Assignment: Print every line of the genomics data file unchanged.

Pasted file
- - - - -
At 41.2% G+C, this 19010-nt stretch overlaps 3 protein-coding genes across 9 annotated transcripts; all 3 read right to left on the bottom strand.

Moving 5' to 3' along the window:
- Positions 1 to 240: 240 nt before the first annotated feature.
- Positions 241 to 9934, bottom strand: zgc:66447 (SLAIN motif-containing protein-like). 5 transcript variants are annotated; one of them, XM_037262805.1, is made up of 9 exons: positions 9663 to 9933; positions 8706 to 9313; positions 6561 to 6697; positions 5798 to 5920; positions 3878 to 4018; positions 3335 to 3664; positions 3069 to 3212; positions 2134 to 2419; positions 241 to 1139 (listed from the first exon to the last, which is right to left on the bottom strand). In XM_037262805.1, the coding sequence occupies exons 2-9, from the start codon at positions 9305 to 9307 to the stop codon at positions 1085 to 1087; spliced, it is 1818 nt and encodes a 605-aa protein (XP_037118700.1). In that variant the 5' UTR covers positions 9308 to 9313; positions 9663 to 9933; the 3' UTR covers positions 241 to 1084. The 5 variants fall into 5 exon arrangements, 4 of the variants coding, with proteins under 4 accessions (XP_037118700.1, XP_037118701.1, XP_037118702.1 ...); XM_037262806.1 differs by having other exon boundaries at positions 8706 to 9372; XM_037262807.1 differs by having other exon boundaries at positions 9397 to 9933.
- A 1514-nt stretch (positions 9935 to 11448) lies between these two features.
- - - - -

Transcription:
At 41.2% G+C, this 19010-nt stretch overlaps 3 protein-coding genes across 9 annotated transcripts; all 3 read right to left on the bottom strand.

Moving 5' to 3' along the window:
- Positions 1 to 240: 240 nt before the first annotated feature.
- Positions 241 to 9934, bottom strand: zgc:66447 (SLAIN motif-containing protein-like). 5 transcript variants are annotated; one of them, XM_037262805.1, is made up of 9 exons: positions 9663 to 9933; positions 8706 to 9313; positions 6561 to 6697; positions 5798 to 5920; positions 3878 to 4018; positions 3335 to 3664; positions 3069 to 3212; positions 2134 to 2419; positions 241 to 1139 (listed from the first exon to the last, which is right to left on the bottom strand). In XM_037262805.1, the coding sequence occupies exons 2-9, from the start codon at positions 9305 to 9307 to the stop codon at positions 1085 to 1087; spliced, it is 1818 nt and encodes a 605-aa protein (XP_037118700.1). In that variant the 5' UTR covers positions 9308 to 9313; positions 9663 to 9933; the 3' UTR covers positions 241 to 1084. The 5 variants fall into 5 exon arrangements, 4 of the variants coding, with proteins under 4 accessions (XP_037118700.1, XP_037118701.1, XP_037118702.1 ...); XM_037262806.1 differs by having other exon boundaries at positions 8706 to 9372; XM_037262807.1 differs by having other exon boundaries at positions 9397 to 9933.
- A 1514-nt stretch (positions 9935 to 11448) lies between these two features.